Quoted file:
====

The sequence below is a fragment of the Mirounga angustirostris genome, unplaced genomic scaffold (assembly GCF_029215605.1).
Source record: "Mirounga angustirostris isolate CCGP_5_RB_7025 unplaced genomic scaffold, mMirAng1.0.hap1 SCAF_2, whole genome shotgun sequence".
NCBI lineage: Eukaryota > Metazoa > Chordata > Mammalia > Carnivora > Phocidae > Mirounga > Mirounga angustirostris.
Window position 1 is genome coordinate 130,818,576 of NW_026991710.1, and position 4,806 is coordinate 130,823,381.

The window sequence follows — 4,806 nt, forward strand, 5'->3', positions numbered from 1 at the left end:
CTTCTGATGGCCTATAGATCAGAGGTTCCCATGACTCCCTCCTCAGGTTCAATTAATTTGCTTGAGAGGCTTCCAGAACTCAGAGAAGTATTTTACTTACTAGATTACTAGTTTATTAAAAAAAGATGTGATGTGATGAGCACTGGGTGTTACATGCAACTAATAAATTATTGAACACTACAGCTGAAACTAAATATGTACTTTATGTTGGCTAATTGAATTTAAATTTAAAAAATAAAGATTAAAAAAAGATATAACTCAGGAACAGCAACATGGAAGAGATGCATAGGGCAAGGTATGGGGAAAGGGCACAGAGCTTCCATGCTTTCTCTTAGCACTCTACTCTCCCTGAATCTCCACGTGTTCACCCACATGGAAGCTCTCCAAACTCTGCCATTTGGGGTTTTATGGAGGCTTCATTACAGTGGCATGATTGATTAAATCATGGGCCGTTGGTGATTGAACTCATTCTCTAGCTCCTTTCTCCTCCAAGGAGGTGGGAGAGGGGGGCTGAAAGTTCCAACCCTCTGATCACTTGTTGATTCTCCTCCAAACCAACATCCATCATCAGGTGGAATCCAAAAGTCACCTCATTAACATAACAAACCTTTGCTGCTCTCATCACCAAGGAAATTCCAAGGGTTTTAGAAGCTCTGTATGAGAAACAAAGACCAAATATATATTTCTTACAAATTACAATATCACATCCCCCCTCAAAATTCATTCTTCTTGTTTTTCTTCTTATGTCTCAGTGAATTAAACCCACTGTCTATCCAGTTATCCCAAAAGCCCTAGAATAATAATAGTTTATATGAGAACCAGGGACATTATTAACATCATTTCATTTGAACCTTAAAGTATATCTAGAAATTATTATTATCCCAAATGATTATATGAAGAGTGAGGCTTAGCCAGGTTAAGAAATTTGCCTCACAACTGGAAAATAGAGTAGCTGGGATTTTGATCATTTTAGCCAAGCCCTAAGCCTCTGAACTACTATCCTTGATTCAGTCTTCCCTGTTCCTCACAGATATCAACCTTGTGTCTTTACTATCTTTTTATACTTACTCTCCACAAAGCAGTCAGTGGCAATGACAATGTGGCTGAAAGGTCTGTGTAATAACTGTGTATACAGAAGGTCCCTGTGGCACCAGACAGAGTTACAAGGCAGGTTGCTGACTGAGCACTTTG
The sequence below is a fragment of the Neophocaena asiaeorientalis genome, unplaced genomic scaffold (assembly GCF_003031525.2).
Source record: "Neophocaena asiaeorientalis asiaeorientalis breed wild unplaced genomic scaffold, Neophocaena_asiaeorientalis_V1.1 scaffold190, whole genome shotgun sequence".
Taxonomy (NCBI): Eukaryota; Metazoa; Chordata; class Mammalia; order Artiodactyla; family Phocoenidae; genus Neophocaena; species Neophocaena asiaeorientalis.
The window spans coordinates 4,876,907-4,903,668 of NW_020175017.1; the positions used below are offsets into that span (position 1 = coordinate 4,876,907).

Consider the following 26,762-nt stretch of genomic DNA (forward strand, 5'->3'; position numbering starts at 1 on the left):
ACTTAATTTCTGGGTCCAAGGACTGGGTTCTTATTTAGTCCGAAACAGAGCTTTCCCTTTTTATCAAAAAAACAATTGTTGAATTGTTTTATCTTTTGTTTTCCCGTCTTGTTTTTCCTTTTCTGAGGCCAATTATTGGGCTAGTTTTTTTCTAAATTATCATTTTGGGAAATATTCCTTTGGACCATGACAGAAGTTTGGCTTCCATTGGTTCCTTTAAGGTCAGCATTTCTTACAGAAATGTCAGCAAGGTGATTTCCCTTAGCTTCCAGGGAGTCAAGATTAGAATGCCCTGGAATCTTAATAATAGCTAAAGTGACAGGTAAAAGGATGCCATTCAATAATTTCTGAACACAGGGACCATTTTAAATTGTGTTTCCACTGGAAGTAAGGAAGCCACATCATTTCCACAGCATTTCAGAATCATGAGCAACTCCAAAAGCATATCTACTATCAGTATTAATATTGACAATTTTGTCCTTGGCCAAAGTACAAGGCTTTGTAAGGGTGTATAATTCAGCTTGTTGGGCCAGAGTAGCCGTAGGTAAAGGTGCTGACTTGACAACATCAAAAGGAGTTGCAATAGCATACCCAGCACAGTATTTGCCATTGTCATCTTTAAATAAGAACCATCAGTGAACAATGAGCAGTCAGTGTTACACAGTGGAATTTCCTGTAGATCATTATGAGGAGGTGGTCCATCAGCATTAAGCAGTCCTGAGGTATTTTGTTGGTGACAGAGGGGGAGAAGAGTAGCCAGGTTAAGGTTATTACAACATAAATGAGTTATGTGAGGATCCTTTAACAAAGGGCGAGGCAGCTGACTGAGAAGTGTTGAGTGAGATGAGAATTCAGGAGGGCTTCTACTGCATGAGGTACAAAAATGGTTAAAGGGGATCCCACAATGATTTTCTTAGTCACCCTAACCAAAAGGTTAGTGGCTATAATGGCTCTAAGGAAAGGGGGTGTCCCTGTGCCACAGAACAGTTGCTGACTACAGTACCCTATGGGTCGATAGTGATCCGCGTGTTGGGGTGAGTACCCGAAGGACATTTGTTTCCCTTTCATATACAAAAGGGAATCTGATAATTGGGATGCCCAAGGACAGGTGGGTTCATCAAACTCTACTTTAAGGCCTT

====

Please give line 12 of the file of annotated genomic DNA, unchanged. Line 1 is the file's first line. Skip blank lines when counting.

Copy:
ACTTAATTTCTGGGTCCAAGGACTGGGTTCTTATTTAGTCCGAAACAGAGCTTTCCCTTTTTATCAAAAAAACAATTGTTGAATTGTTTTATCTTTTGTTTTCCCGTCTTGTTTTTCCTTTTCTGAGGCCAATTATTGGGCTAGTTTTTTTCTAAATTATCATTTTGGGAAATATTCCTTTGGACCATGACAGAAGTTTGGCTTCCATTGGTTCCTTTAAGGTCAGCATTTCTTACAGAAATGTCAGCAAGGTGATTTCCCTTAGCTTCCAGGGAGTCAAGATTAGAATGCCCTGGAATCTTAATAATAGCTAAAGTGACAGGTAAAAGGATGCCATTCAATAATTTCTGAACACAGGGACCATTTTAAATTGTGTTTCCACTGGAAGTAAGGAAGCCACATCATTTCCACAGCATTTCAGAATCATGAGCAACTCCAAAAGCATATCTACTATCAGTATTAATATTGACAATTTTGTCCTTGGCCAAAGTACAAGGCTTTGTAAGGGTGTATAATTCAGCTTGTTGGGCCAGAGTAGCCGTAGGTAAAGGTGCTGACTTGACAACATCAAAAGGAGTTGCAATAGCATACCCAGCACAGTATTTGCCATTGTCATCTTTAAATAAGAACCATCAGTGAACAATGAGCAGTCAGTGTTACACAGTGGAATTTCCTGTAGATCATTATGAGGAGGTGGTCCATCAGCATTAAGCAGTCCTGAGGTATTTTGTTGGTGACAGAGGGGGAGAAGAGTAGCCAGGTTAAGGTTATTACAACATAAATGAGTTATGTGAGGATCCTTTAACAAAGGGCGAGGCAGCTGACTGAGAAGTGTTGAGTGAGATGAGAATTCAGGAGGGCTTCTACTGCATGAGGTACAAAAATGGTTAAAGGGGATCCCACAATGATTTTCTTAGTCACCCTAACCAAAAGGTTAGTGGCTATAATGGCTCTAAGGAAAGGGGGTGTCCCTGTGCCACAGAACAGTTGCTGACTACAGTACCCTATGGGTCGATAGTGATCCGCGTGTTGGGGTGAGTACCCGAAGGACATTTGTTTCCCTTTCATATACAAAAGGGAATCTGATAATTGGGATGCCCAAGGACAGGTGGGTTCATCAAACTCTACTTTAAGGCCTT